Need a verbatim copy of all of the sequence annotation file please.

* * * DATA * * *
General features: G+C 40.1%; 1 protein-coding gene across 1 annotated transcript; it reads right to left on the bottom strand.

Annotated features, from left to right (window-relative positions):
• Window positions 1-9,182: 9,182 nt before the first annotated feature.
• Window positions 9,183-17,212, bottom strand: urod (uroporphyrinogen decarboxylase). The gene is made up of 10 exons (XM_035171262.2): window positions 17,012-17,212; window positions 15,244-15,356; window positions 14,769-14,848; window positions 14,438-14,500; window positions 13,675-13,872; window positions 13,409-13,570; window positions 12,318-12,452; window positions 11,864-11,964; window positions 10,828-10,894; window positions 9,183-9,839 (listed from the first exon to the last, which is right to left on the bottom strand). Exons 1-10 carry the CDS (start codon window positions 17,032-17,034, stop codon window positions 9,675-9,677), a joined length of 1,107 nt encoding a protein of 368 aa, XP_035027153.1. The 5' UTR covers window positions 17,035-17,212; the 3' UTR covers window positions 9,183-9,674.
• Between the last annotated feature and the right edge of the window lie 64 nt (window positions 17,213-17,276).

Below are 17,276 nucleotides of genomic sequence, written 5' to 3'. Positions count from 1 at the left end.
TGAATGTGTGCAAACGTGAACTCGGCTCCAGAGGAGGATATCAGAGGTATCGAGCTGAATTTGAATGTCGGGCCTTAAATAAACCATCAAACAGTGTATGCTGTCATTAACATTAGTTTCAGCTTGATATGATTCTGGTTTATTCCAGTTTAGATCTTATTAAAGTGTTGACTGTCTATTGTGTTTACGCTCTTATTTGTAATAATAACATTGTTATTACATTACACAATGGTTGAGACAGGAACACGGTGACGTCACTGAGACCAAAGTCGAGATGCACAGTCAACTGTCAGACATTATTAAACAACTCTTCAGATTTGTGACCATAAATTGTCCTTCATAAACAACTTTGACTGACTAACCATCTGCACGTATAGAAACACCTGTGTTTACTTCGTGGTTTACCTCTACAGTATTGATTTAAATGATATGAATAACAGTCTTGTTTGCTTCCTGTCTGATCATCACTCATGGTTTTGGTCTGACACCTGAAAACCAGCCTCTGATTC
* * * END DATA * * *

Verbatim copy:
General features: G+C 40.1%; 1 protein-coding gene across 1 annotated transcript; it reads right to left on the bottom strand.

Annotated features, from left to right (window-relative positions):
• Window positions 1-9,182: 9,182 nt before the first annotated feature.
• Window positions 9,183-17,212, bottom strand: urod (uroporphyrinogen decarboxylase). The gene is made up of 10 exons (XM_035171262.2): window positions 17,012-17,212; window positions 15,244-15,356; window positions 14,769-14,848; window positions 14,438-14,500; window positions 13,675-13,872; window positions 13,409-13,570; window positions 12,318-12,452; window positions 11,864-11,964; window positions 10,828-10,894; window positions 9,183-9,839 (listed from the first exon to the last, which is right to left on the bottom strand). Exons 1-10 carry the CDS (start codon window positions 17,032-17,034, stop codon window positions 9,675-9,677), a joined length of 1,107 nt encoding a protein of 368 aa, XP_035027153.1. The 5' UTR covers window positions 17,035-17,212; the 3' UTR covers window positions 9,183-9,674.
• Between the last annotated feature and the right edge of the window lie 64 nt (window positions 17,213-17,276).

Below are 17,276 nucleotides of genomic sequence, written 5' to 3'. Positions count from 1 at the left end.
TGAATGTGTGCAAACGTGAACTCGGCTCCAGAGGAGGATATCAGAGGTATCGAGCTGAATTTGAATGTCGGGCCTTAAATAAACCATCAAACAGTGTATGCTGTCATTAACATTAGTTTCAGCTTGATATGATTCTGGTTTATTCCAGTTTAGATCTTATTAAAGTGTTGACTGTCTATTGTGTTTACGCTCTTATTTGTAATAATAACATTGTTATTACATTACACAATGGTTGAGACAGGAACACGGTGACGTCACTGAGACCAAAGTCGAGATGCACAGTCAACTGTCAGACATTATTAAACAACTCTTCAGATTTGTGACCATAAATTGTCCTTCATAAACAACTTTGACTGACTAACCATCTGCACGTATAGAAACACCTGTGTTTACTTCGTGGTTTACCTCTACAGTATTGATTTAAATGATATGAATAACAGTCTTGTTTGCTTCCTGTCTGATCATCACTCATGGTTTTGGTCTGACACCTGAAAACCAGCCTCTGATTC